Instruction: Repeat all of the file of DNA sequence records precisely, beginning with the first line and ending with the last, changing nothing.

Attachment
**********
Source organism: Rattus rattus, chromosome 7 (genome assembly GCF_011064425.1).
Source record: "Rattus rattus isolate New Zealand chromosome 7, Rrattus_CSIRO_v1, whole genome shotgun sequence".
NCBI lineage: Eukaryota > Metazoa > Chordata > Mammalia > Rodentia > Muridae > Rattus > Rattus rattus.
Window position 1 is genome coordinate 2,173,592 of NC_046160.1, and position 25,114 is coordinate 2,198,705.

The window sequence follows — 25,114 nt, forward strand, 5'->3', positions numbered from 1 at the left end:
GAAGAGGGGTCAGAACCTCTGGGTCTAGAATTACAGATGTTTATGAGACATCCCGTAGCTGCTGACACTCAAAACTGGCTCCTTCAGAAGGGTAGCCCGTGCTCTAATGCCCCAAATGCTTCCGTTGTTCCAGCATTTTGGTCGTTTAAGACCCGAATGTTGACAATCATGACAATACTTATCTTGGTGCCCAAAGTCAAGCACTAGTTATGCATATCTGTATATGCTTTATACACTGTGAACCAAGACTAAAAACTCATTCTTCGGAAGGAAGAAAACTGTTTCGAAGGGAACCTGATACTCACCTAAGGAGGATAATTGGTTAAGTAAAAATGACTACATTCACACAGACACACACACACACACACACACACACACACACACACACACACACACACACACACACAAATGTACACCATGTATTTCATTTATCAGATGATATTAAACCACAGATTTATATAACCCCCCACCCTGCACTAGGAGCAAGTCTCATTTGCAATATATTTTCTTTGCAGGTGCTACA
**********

Source organism: Rattus rattus, chromosome 7 (genome assembly GCF_011064425.1).
Source record: "Rattus rattus isolate New Zealand chromosome 7, Rrattus_CSIRO_v1, whole genome shotgun sequence".
NCBI lineage: Eukaryota > Metazoa > Chordata > Mammalia > Rodentia > Muridae > Rattus > Rattus rattus.
Window position 1 is genome coordinate 2,173,592 of NC_046160.1, and position 25,114 is coordinate 2,198,705.

The window sequence follows — 25,114 nt, forward strand, 5'->3', positions numbered from 1 at the left end:
GAAGAGGGGTCAGAACCTCTGGGTCTAGAATTACAGATGTTTATGAGACATCCCGTAGCTGCTGACACTCAAAACTGGCTCCTTCAGAAGGGTAGCCCGTGCTCTAATGCCCCAAATGCTTCCGTTGTTCCAGCATTTTGGTCGTTTAAGACCCGAATGTTGACAATCATGACAATACTTATCTTGGTGCCCAAAGTCAAGCACTAGTTATGCATATCTGTATATGCTTTATACACTGTGAACCAAGACTAAAAACTCATTCTTCGGAAGGAAGAAAACTGTTTCGAAGGGAACCTGATACTCACCTAAGGAGGATAATTGGTTAAGTAAAAATGACTACATTCACACAGACACACACACACACACACACACACACACACACACACACACACACACACACACACACAAATGTACACCATGTATTTCATTTATCAGATGATATTAAACCACAGATTTATATAACCCCCCACCCTGCACTAGGAGCAAGTCTCATTTGCAATATATTTTCTTTGCAGGTGCTACA